Compact Discussions March 1, 2012Posted by Wu Ming in European Union, Ireland.
It may be no surprise that the Fiscal Compact is going to be put to a referendum in Ireland, but the manner in which this has come about certainly is. Taken the Government statements issued yesterday at face value, it’s possible that a legal requirement exists because the Compact exists outside of the formal framework of the European Union, it’s not covered by previous amendments to the Constitution; a more cynical suggestion would be that if even a reasonable possibility existed that the Supreme Court might find that a referendum was required (and the enabling legislation was going to the Supreme Court in any case) then it’s better for the government to appear to have put it willingly to the people, and not to have been dragged kicking and screaming to the ballot box.
As to the campaign itself, I think it’s very difficult at this point to predict anything, other than it will be unlike any previous EU Treaty campaign, that it will be particularly dirty, and that Eamon Ryan’s support for the Compact is unlikely to be a ‘game-changer’.
This is not another Lisbon, Nice, Amsterdam or Maastricht referendum, for a number of reasons. Firstly, Ireland has no veto power over this one. The Treaty doesn’t require unanimity to come into force. It’s reasonable to assume that it will, and it may well be in force by the time Ireland comes to vote (whenever that is). A rejection by Ireland will not lead to any renegotiation, nor will it impede any progress towards implementation. The argument sometimes used in previous referenda – that Ireland should bring down the Treaty because others did not have the opportunity to express their views – does not apply in this case. This time, we’re voting for ourselves, and no one else.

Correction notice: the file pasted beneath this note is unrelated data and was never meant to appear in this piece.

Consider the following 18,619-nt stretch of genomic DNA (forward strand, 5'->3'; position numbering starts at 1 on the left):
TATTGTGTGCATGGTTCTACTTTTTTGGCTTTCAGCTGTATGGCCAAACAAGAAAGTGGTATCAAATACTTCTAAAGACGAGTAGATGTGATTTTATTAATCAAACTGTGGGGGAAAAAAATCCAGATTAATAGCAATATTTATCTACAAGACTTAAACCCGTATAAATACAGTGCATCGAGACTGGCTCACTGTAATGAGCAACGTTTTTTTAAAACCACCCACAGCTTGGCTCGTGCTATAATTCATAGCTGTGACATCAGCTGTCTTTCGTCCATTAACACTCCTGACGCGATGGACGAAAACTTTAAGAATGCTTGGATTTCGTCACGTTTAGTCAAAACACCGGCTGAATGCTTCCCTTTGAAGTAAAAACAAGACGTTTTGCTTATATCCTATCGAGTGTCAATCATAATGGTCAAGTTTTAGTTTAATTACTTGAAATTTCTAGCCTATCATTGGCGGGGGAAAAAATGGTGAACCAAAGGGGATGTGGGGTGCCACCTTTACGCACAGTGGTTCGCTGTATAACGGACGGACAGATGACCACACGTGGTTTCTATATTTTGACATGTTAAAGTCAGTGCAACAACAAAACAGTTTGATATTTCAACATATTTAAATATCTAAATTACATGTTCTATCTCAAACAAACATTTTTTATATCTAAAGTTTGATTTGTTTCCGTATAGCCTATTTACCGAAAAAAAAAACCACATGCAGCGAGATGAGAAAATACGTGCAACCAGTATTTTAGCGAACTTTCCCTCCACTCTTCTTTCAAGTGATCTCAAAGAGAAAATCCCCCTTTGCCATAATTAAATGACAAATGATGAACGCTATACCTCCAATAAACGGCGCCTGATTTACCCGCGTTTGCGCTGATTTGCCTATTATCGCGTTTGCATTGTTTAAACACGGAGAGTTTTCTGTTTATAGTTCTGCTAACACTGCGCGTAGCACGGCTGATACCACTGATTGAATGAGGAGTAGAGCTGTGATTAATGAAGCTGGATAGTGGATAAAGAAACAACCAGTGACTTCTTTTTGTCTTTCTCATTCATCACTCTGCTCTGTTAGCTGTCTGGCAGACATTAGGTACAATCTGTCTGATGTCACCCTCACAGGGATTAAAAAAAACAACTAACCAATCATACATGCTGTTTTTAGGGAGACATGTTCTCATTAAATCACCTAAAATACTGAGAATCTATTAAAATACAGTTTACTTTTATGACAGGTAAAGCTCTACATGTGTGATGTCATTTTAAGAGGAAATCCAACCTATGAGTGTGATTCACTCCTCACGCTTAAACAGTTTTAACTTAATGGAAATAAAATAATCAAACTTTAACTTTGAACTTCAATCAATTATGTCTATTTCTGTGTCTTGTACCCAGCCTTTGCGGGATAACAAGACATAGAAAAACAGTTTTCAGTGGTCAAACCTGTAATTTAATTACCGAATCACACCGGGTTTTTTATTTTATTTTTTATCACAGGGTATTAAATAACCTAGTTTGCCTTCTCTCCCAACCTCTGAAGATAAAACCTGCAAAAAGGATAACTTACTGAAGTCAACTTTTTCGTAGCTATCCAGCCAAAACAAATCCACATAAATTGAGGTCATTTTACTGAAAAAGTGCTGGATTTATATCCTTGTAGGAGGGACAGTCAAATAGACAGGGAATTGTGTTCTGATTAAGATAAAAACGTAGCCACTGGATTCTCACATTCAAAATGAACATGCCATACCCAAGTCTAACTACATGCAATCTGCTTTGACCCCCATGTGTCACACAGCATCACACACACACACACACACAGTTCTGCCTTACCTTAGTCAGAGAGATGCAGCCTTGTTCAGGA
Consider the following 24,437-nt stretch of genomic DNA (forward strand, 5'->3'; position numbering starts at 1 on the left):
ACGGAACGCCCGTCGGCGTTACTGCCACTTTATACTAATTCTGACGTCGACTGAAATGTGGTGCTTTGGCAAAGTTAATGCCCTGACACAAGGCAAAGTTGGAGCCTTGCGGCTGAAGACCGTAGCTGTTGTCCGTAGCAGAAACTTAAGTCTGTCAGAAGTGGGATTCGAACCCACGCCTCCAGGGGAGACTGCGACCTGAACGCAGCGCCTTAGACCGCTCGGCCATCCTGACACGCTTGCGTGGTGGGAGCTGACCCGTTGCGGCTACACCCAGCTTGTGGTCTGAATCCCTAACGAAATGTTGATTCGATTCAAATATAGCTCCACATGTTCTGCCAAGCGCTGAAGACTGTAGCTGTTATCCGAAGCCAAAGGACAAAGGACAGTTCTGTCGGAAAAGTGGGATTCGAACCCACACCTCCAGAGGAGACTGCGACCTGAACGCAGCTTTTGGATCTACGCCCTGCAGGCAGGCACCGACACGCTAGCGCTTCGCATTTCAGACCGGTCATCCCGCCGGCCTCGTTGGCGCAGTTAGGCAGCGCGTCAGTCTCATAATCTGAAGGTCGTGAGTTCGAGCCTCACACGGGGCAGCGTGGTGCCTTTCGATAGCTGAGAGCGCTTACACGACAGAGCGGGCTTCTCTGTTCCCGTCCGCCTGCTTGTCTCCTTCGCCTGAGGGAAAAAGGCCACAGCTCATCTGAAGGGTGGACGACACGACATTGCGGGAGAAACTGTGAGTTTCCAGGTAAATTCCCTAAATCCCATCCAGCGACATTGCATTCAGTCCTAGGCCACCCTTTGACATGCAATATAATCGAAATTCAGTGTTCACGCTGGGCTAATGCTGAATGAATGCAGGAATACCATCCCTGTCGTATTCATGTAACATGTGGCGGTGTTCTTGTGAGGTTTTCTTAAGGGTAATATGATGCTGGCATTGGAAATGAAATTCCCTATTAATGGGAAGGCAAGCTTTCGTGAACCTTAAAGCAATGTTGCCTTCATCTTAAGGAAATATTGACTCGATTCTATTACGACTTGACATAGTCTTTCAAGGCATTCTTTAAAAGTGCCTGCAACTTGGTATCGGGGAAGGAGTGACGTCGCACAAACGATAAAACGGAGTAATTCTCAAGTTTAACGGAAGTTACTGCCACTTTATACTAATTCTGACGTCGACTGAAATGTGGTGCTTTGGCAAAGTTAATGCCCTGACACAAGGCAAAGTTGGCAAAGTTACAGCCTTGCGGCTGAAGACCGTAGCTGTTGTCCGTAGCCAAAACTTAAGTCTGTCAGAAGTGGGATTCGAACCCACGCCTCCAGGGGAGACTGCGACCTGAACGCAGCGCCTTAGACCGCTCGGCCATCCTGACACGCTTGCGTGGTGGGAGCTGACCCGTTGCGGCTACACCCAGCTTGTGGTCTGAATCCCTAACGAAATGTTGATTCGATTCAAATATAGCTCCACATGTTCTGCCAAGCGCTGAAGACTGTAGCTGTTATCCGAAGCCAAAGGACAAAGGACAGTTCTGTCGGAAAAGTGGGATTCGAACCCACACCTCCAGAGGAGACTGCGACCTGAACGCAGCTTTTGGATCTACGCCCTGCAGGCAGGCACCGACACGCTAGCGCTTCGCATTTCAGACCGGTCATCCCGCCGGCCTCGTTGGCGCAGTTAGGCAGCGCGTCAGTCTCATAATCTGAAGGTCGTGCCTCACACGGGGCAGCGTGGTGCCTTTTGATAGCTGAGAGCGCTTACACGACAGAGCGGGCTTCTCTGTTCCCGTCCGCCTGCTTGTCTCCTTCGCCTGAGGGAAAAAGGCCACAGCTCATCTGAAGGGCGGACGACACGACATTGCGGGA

It also differs from previous referenda in that the issues at stake are ultimately quite simple. Of course, certain aspects arise which are technically difficult and open to debate – not least whether the Treaty can retrospectively impose conditions of the ESM which were not in place at the establishment of the mechanism. But it broadly comes down to a relatively simple choice – access to ESM funding at some point in the future (if required) in return for signing up to draconian budgetary rules in perpetuity. This isn’t a situation where one can reasonably argue that there’s not enough information available, or the issue is too complicated – the old ‘If you don’t know, Vote No’ approach.
I mentioned previously (excuse the self-promotion) why I think a ‘No’ vote is the only conceivably left position to take, and won’t repeat the same points now. However, I would make a few observations.
Any ‘No’ campaign should focus on the substance of the issue, and not on extraneous points. It does no credit to previous anti-EU Treaty campaigns (in the broadest sense) that many of the arguments put forward at the time have since proven to be untrue; this is, admittedly, far more the case in relation to far-right/Libertas arguments (abortion, gay marriage etc.) but it must be said that much of what was argued about the consequences for Irish defence policy during previous campaigns have, to put it mildly, not turned out as predicted.